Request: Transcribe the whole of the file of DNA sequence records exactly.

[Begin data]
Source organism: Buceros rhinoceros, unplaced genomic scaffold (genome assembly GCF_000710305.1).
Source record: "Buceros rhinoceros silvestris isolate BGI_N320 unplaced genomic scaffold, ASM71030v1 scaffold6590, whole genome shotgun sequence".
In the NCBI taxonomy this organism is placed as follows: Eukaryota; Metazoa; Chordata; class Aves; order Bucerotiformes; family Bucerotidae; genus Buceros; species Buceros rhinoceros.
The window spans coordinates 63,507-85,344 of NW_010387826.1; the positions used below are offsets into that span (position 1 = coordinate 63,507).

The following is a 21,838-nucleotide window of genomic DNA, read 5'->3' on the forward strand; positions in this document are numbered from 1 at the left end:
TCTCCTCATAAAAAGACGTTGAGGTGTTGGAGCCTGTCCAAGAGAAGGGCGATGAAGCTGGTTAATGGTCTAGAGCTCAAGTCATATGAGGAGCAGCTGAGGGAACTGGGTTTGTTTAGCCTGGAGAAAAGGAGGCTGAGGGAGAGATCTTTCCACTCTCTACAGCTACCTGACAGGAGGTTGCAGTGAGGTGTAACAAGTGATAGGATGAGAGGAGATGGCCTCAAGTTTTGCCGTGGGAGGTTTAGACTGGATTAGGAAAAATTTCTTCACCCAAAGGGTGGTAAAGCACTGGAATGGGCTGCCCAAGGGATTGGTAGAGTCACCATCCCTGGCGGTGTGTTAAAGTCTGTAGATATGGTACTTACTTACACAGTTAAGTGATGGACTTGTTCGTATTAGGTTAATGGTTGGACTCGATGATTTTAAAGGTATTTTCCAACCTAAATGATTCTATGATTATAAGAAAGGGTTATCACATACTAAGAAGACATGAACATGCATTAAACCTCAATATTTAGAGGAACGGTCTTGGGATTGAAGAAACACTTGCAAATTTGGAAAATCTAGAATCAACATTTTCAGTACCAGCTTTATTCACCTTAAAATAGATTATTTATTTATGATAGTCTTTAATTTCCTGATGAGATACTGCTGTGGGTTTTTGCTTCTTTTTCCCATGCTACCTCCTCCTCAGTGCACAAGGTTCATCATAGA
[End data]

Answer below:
Source organism: Buceros rhinoceros, unplaced genomic scaffold (genome assembly GCF_000710305.1).
Source record: "Buceros rhinoceros silvestris isolate BGI_N320 unplaced genomic scaffold, ASM71030v1 scaffold6590, whole genome shotgun sequence".
In the NCBI taxonomy this organism is placed as follows: Eukaryota; Metazoa; Chordata; class Aves; order Bucerotiformes; family Bucerotidae; genus Buceros; species Buceros rhinoceros.
The window spans coordinates 63,507-85,344 of NW_010387826.1; the positions used below are offsets into that span (position 1 = coordinate 63,507).

The following is a 21,838-nucleotide window of genomic DNA, read 5'->3' on the forward strand; positions in this document are numbered from 1 at the left end:
TCTCCTCATAAAAAGACGTTGAGGTGTTGGAGCCTGTCCAAGAGAAGGGCGATGAAGCTGGTTAATGGTCTAGAGCTCAAGTCATATGAGGAGCAGCTGAGGGAACTGGGTTTGTTTAGCCTGGAGAAAAGGAGGCTGAGGGAGAGATCTTTCCACTCTCTACAGCTACCTGACAGGAGGTTGCAGTGAGGTGTAACAAGTGATAGGATGAGAGGAGATGGCCTCAAGTTTTGCCGTGGGAGGTTTAGACTGGATTAGGAAAAATTTCTTCACCCAAAGGGTGGTAAAGCACTGGAATGGGCTGCCCAAGGGATTGGTAGAGTCACCATCCCTGGCGGTGTGTTAAAGTCTGTAGATATGGTACTTACTTACACAGTTAAGTGATGGACTTGTTCGTATTAGGTTAATGGTTGGACTCGATGATTTTAAAGGTATTTTCCAACCTAAATGATTCTATGATTATAAGAAAGGGTTATCACATACTAAGAAGACATGAACATGCATTAAACCTCAATATTTAGAGGAACGGTCTTGGGATTGAAGAAACACTTGCAAATTTGGAAAATCTAGAATCAACATTTTCAGTACCAGCTTTATTCACCTTAAAATAGATTATTTATTTATGATAGTCTTTAATTTCCTGATGAGATACTGCTGTGGGTTTTTGCTTCTTTTTCCCATGCTACCTCCTCCTCAGTGCACAAGGTTCATCATAGA